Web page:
No Kurdish oath-taking, says Tuğluk

A senior member of the pro-Kurdish Democratic Society Party (DTP) has stated that the newly elected Kurdish parliamentarians reflect societal transformations and have no intention of challenging the language of the initiation oath taken in Parliament as h

No Kurdish oath-taking, says Tuğluk
A senior member of the pro-Kurdish Democratic Society Party (DTP) has stated that the newly elected Kurdish parliamentarians reflect societal transformations and have no intention of challenging the language of the initiation oath taken in Parliament as has happened in the past.

Aysel Tuğluk, a former a co-chairwoman of the DTP who was recently elected as an independent deputy, responded to questions from the press voicing fears that Parliament's newly elected pro-Kurdish candidates might refuse to pledge allegiance to Parliament in Turkish -- something done by their predecessors from the Democracy Party (DEP) when they were elected to Parliament in 1991, through an alliance with the Social Democratic People's Party (SHP).

Some 19 Kurdish deputies elected to Parliament attempted to take the oath in their mother tongue, Kurdish, and were arrested on the spot -- ending their presence in Parliament even before the start of its first session.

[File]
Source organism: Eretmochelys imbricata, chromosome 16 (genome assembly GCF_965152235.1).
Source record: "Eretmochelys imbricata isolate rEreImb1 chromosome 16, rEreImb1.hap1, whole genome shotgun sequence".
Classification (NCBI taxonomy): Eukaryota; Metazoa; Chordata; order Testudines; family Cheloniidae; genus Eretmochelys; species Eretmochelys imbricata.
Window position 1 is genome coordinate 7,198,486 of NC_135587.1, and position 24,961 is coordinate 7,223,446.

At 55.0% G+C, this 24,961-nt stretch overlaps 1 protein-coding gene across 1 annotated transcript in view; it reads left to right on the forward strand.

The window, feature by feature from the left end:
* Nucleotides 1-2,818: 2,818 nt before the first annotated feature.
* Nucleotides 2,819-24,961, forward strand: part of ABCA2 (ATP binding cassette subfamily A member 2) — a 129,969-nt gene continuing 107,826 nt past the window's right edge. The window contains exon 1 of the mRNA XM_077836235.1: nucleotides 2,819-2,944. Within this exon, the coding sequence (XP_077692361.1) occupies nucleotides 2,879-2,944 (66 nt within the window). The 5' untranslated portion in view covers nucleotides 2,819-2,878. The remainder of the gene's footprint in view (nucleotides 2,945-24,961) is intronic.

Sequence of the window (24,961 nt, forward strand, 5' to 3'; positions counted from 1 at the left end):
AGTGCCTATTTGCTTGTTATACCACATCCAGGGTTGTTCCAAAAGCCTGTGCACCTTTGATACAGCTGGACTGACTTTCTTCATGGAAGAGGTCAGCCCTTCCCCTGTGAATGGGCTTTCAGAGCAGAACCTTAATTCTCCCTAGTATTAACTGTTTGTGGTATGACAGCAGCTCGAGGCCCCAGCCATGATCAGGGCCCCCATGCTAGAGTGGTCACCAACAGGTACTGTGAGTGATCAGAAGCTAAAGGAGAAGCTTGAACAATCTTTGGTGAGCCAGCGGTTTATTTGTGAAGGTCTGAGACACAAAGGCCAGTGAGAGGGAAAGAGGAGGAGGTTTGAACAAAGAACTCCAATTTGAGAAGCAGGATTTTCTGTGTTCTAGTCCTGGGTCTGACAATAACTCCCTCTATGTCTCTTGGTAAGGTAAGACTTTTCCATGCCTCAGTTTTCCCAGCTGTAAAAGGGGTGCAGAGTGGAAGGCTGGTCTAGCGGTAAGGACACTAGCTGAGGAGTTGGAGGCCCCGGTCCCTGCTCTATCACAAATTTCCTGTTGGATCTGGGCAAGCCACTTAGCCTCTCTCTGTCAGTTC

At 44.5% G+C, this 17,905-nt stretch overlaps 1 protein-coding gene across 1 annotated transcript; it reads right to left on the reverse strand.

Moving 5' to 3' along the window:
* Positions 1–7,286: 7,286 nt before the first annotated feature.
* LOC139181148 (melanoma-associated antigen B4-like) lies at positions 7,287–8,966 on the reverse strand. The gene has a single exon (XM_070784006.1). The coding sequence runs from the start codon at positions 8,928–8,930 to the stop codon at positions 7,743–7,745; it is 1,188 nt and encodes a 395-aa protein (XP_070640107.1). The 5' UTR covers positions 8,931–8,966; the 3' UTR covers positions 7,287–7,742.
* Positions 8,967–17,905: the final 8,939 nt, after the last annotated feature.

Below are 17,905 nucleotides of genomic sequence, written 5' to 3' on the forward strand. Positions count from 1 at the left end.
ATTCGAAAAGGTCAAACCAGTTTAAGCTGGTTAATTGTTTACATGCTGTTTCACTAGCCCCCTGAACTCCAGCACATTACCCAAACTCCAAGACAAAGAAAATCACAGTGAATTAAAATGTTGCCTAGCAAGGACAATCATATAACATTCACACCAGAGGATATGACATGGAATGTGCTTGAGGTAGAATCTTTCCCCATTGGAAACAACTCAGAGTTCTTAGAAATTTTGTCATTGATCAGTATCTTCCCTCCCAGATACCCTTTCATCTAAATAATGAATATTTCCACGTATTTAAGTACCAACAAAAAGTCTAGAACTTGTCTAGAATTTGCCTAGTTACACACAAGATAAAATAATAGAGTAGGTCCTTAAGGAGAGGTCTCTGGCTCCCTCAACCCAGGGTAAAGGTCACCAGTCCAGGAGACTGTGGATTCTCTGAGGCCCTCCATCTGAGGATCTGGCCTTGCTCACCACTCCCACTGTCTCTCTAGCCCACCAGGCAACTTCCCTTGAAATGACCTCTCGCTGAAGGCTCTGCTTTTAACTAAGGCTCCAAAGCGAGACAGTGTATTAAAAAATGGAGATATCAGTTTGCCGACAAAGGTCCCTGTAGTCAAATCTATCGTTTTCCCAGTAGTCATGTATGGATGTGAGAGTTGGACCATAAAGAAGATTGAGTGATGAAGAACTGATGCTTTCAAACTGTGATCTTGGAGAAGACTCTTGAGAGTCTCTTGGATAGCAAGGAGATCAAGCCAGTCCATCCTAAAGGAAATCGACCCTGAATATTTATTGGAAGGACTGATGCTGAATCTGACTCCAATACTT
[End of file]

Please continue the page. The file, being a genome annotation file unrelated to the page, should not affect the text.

Tuğluk said the conditions of the time in 1991 necessitated taking the oath in Kurdish, but both the Kurds and the Turks have undergone drastic transformations since then. The message she emphasized was that making a statement in Kurdish had a different significance then than it would today. She said the Kurdish oath had created sympathy among Kurdish society at the time.

She said the Kurds had also undergone transformation just like Turkey. "The language was being denied, and somebody got up and took an oath in that language. This caused tension but still had a sympathetic aspect to it. Leyla Zana [the deputy who took the parliamentary oath in Kurdish] is associated with that. But now we are in 2007, and we are under different conditions.

Turkey and the Kurds have undergone transformations. There are serious changes in the way we conduct politics and in our administration. We will approach issues with the understanding necessitated by our political style. Currently, the people want peace and a democratic solution."

She said the newly elected Kurdish deputies are always looking for consensus and to build confidence; they are ready to do whatever they can to make a democratic contribution to the solution of the Kurdish question.

Today's Zaman

Güncelleme Tarihi: 26 Temmuz 2007, 13:26
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